1. Skip to content
  2. Skip to main menu
  3. Skip to more DW sites

India onion export ban a 'knee-jerk' reaction

September 30, 2019

New Delhi has banned exports of the key Indian kitchen staple to rein in prices that have doubled in recent weeks. It's not the first time the government has acted to control onion supply and it's certainly not the last.

People buy onions at an onion wholesale market in Kolkata
Image: picture alliance/Xinhua News Agency/T. Mondal

Onion — a common ingredient in Indian cooking — is arguably the most politically sensitive vegetable in India. A spike in onion prices is known to have brought down governments in the past. It's no surprise, therefore, that the Indian government is rushing to limit the political fallout of the recent hike in onion prices just ahead of crucial state elections, including in the key onion-producing state of Maharashtra.

India, which is one of the world's top onion exporters, has banned exports of the vegetable and has imposed restrictions on stocks traders can maintain in a bid to bring down the prices of the key Indian kitchen staple.

Onion prices, which have been steadily rising this year, have doubled in recent weeks in several cities, largely due to excessive rainfall in onion-growing areas. The deluge has added pressure on supplies that were already reeling from last year's drought and a delay in monsoon rains this year.  Retail onion prices are hovering around 60-80 rupees (around €1, $1.1) per kilogram, less than a year after a plunge in onion prices to as low as one rupee per kilogram in some places prompted farmer protests.

"This is a sheer knee-jerk reaction from the government because the percentage of onion exported to total production is very small, around 10%-12%," G Chandrashekhar, an expert on agribusiness, told DW. "The government in my opinion just wants to show that it's taking action."

A familiar cycle

The government's latest move is part of what has now become a familiar cycle — onion prices go through the roof due to some weather-related event, the government responds by imposing restrictions on exports and a clampdown on hoarders, prices stabilize mainly helped by the advent of new crop, excess supply causes prices to dive southward, prompting farmers to seek support from the government, the authorities ease restrictions on exports, the prices go up before shooting up again due to a weather-related event and the cycle is repeated.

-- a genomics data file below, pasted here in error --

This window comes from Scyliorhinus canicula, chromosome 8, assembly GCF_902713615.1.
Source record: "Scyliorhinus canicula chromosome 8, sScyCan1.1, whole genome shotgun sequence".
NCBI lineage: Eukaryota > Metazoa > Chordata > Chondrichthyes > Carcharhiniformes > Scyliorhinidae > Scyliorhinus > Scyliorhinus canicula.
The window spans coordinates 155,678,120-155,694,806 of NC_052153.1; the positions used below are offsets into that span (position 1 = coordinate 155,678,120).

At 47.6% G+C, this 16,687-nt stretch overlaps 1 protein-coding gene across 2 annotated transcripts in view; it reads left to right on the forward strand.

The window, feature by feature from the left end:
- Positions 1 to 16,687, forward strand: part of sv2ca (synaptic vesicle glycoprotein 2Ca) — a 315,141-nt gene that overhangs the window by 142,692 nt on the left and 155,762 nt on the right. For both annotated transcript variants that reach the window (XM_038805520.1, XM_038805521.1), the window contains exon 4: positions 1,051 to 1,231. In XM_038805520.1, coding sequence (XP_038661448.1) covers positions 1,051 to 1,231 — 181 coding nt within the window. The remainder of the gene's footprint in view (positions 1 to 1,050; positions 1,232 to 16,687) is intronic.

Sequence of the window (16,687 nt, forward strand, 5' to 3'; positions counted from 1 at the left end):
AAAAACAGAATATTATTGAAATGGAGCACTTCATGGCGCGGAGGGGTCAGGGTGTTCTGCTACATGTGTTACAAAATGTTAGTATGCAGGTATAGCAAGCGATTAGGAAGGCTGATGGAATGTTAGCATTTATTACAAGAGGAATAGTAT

Experts say that the government must break this cycle and not resort to "irrational" measures such as an export ban to deal with supply shocks. They stress that the authorities should instead focus on creating modern storage and processing facilities.

"During times of surplus, the government is so eager to spend millions of rupees to support farmers and buy from them. The amount of money the government has spent on propping the prices up could have been spent on creating the infrastructure for storage," Chandrashekhar said. "But the government is not so keen to solve the problem. Unfortunately, they will not be able to score political points if they solve the problem." 

Chandrashekhar also suggests that the government should focus on the production of value-added goods such as dehydrated onions by helping set up processing plants in onion-growing areas.

'Anti-farmer' move

The export ban is the latest step by the Indian government to reduce the pain of the consumers.

In June, it withdrew 10% export incentives on the vegetable to keep prices in check. Earlier this month, New Delhi moved to curb onion shipments by imposing a minimum export price of $850 per ton — a price that exporters said was too high and would prompt their major importers such as Bangladesh, the United Arab Emirates and Malaysia to turn to China and other sellers.

Critics argue that the government's measures to artificially suppress prices hurt the onion farmers who are constantly fleeced by the middlemen.

"Banning exports is an anti-farmer move. Why should farmers be deprived of getting higher prices," Chandrashekhar said.

Tremors abroad

The tremors of the ban are being felt in neighboring Bangladesh, where onion prices skyrocketed within hours of the decision.

Onion prices jumped in wholesale markets across the country, The Daily Star newspaper reported, adding that traders feared that prices could climb further.

Bangladesh bought nearly $60 million worth of the vegetable — about 60% of its total onion imports — from India in 2017.

The prices of Indian onions in the UAE, another major importer, are also beginning to rise, the Gulf News reported. Indian onions are popular among South-Asian expats in the country.

Giving farmers the knowledge they need

Ashutosh Pandey
Ashutosh Pandey Business editor with a focus on international trade, financial markets and the energy sector.@ashutoshpande85